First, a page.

Weighing in at up to 300 pounds, the mountain goat navigates the rocky terrain of Glacier National Park thanks to hooves that are embedded with excellent traction pads and sharp, slip-preventing dewclaws. The park's visitor center at Logan Pass (along the Continental Divide) is the best place to get close (but not too close) to these uniquely beautiful creatures.


With six mountains over 10,000 feet high, Glacier National Park is a perfect habitat for the shaggy, white mountain goat.

Seth Galewyrick/Dreamstime

The subtropical wetlands that make up Florida's Everglades National Park are the only environment in the world where alligators (above) and crocodiles live together in harmony.

Noemí Abusleme/Dreamstime

The alligator (above) has a broader snout than the crocodile.


The rare pronghorn, at home in Wind Cave National Park, South Dakota, is commonly known as the "pronghorn antelope," although it doesn't technically qualify as one.

NPS Photos

Labeled endangered in the 1920s, the pronghorn can reach speeds of up to 60 mph, making it the fastest land mammal in North America.

NPS Photos

The highly social prairie dog, found in Badlands National Park, South Dakota, lives in underground colonies, or "towns," that can include as many as 26 family members.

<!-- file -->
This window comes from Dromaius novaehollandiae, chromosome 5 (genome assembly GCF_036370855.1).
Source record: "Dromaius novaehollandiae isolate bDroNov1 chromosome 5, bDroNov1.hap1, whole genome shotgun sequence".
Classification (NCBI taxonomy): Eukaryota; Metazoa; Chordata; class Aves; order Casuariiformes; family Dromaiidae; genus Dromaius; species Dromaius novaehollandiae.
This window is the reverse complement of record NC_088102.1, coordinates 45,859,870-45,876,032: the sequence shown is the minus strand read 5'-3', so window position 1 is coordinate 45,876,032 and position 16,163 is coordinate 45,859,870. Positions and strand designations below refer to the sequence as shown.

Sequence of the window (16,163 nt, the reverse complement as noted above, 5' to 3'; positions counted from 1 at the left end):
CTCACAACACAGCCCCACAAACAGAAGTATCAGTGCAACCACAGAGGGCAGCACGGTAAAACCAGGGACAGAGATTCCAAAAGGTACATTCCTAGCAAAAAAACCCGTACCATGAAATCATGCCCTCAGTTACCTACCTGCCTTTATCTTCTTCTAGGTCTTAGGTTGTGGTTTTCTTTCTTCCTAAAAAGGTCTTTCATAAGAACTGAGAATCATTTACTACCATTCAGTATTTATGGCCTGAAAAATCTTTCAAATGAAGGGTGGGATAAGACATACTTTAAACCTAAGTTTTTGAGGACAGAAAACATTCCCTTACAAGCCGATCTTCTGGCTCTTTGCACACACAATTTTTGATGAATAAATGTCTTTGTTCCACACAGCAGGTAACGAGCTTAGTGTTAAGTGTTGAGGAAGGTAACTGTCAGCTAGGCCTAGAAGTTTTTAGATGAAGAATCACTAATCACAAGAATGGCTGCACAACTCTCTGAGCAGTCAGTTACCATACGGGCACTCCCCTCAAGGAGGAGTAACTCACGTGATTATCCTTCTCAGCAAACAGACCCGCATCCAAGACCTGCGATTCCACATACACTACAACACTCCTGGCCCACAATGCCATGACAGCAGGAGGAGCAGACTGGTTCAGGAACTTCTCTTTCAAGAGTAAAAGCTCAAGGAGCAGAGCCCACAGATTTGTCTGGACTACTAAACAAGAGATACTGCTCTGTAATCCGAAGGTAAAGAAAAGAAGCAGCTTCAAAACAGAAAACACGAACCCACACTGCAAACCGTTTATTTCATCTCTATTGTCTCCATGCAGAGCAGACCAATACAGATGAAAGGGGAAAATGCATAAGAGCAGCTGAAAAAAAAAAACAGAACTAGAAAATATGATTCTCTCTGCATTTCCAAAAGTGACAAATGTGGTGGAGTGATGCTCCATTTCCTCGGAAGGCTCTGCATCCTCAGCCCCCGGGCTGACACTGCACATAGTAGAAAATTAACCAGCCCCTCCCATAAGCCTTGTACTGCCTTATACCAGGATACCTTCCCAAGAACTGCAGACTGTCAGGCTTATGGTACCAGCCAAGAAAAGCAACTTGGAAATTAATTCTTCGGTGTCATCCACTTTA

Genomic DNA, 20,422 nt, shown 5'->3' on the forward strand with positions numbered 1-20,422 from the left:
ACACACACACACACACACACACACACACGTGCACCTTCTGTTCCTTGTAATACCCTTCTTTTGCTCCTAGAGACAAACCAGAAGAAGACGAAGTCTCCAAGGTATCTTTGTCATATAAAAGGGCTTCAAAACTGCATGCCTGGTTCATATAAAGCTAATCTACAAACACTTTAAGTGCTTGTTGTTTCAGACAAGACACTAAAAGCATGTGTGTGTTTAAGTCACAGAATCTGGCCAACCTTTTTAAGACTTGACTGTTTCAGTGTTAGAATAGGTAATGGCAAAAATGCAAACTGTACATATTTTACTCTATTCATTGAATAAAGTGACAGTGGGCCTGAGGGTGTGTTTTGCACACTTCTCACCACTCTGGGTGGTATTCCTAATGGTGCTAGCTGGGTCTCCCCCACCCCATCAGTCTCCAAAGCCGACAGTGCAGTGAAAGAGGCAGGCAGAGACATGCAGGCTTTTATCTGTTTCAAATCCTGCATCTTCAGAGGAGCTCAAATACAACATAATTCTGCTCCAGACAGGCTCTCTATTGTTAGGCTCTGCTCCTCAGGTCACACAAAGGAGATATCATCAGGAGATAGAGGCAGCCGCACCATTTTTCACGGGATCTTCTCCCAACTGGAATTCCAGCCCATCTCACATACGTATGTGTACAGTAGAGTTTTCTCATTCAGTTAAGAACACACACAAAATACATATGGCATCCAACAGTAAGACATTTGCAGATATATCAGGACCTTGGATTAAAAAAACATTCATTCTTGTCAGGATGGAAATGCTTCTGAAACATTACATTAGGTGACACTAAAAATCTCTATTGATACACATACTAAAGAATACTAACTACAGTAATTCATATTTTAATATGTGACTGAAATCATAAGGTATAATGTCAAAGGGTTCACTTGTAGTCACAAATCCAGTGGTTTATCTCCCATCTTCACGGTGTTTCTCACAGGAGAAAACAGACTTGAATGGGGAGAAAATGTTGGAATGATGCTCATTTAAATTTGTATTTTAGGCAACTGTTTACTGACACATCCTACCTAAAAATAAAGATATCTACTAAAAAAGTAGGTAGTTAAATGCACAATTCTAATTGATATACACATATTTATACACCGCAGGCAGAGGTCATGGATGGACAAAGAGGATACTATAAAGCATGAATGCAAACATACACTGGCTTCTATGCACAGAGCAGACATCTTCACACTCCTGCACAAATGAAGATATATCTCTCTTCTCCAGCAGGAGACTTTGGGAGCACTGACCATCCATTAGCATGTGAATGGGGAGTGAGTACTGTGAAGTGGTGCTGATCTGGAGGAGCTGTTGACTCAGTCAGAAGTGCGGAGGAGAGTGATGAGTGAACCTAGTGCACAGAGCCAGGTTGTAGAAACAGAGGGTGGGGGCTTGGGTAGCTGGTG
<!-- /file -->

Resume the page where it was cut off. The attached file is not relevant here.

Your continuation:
Rinus Baak/Dreamstime

In Texas's Big Bend National Park, the mountain lion is the lord of the manor, a top predator that feasts on deer, javelinas, and other herbivores.

Reine Wonite

With its striking gold-scale-flecked black body, white chin, bright yellow iris, and blue face, the French angelfish stands out in a crowd in Virgin Islands National Park.

NPS Photos

Native to the western Atlantic, Gulf of Mexico, and Caribbean, the French angelfish usually hangs out around shallow reefs.

NPS Photos

Smaller and more tolerant of humans than their grizzly cousins, black bears are the official symbol of Great Smoky Mountains National Park, which includes parts of North Carolina and Tennessee.


It's estimated that about 1,500 bears currently live in Great Smoky Mountains National Park; that comes out to about two bears per square mile.


Bison! Wolves! Great white sharks! When it comes to walking on the wild side, our nation is home to a big, beautiful array of mammals, birds, and reptiles from Alaska to Florida. All you need to do is book your trip and pack your camera.

Related Content